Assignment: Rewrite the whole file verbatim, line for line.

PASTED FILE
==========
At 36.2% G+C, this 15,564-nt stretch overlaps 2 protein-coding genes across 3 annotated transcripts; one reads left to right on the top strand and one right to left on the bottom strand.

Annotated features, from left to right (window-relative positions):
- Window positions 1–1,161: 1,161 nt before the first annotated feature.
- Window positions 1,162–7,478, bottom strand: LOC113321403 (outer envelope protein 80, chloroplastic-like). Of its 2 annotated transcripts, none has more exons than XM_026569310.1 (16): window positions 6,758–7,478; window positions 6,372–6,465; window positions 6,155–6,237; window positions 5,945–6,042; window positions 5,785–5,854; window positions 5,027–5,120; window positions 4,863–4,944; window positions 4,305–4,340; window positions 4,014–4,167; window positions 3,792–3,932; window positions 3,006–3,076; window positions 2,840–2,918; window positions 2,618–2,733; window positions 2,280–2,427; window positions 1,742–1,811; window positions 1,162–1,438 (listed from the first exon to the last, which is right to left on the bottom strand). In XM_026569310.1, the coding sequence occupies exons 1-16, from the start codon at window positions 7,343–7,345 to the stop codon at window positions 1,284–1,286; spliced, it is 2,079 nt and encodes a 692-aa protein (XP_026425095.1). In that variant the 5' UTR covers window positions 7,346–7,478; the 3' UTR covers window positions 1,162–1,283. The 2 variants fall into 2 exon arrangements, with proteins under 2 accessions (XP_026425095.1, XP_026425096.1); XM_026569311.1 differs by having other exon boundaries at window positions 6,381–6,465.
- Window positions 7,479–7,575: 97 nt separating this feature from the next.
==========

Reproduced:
At 36.2% G+C, this 15,564-nt stretch overlaps 2 protein-coding genes across 3 annotated transcripts; one reads left to right on the top strand and one right to left on the bottom strand.

Annotated features, from left to right (window-relative positions):
- Window positions 1–1,161: 1,161 nt before the first annotated feature.
- Window positions 1,162–7,478, bottom strand: LOC113321403 (outer envelope protein 80, chloroplastic-like). Of its 2 annotated transcripts, none has more exons than XM_026569310.1 (16): window positions 6,758–7,478; window positions 6,372–6,465; window positions 6,155–6,237; window positions 5,945–6,042; window positions 5,785–5,854; window positions 5,027–5,120; window positions 4,863–4,944; window positions 4,305–4,340; window positions 4,014–4,167; window positions 3,792–3,932; window positions 3,006–3,076; window positions 2,840–2,918; window positions 2,618–2,733; window positions 2,280–2,427; window positions 1,742–1,811; window positions 1,162–1,438 (listed from the first exon to the last, which is right to left on the bottom strand). In XM_026569310.1, the coding sequence occupies exons 1-16, from the start codon at window positions 7,343–7,345 to the stop codon at window positions 1,284–1,286; spliced, it is 2,079 nt and encodes a 692-aa protein (XP_026425095.1). In that variant the 5' UTR covers window positions 7,346–7,478; the 3' UTR covers window positions 1,162–1,283. The 2 variants fall into 2 exon arrangements, with proteins under 2 accessions (XP_026425095.1, XP_026425096.1); XM_026569311.1 differs by having other exon boundaries at window positions 6,381–6,465.
- Window positions 7,479–7,575: 97 nt separating this feature from the next.